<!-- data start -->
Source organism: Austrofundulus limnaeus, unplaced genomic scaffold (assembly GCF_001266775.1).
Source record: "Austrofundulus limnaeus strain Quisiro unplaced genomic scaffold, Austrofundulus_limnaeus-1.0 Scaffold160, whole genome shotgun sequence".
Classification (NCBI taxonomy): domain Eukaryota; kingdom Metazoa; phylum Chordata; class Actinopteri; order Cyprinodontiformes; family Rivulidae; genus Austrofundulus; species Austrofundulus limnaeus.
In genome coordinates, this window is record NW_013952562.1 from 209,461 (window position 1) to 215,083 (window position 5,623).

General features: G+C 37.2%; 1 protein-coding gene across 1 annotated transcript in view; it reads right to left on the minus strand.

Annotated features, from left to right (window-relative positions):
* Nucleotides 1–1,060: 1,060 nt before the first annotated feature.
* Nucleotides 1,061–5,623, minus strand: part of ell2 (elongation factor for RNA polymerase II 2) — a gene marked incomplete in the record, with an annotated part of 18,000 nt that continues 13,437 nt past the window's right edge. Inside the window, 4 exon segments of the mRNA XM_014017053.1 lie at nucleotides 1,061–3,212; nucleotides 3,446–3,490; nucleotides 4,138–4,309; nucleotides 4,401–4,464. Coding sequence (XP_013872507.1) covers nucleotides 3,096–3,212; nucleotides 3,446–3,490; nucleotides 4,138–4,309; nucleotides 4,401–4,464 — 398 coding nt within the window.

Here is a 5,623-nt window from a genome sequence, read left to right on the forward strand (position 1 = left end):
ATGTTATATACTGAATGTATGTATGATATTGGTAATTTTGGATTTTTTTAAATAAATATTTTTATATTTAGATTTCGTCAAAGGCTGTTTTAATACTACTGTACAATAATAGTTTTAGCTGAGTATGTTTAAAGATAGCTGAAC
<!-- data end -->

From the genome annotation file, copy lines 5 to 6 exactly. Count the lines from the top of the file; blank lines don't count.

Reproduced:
General features: G+C 37.2%; 1 protein-coding gene across 1 annotated transcript in view; it reads right to left on the minus strand.

Annotated features, from left to right (window-relative positions):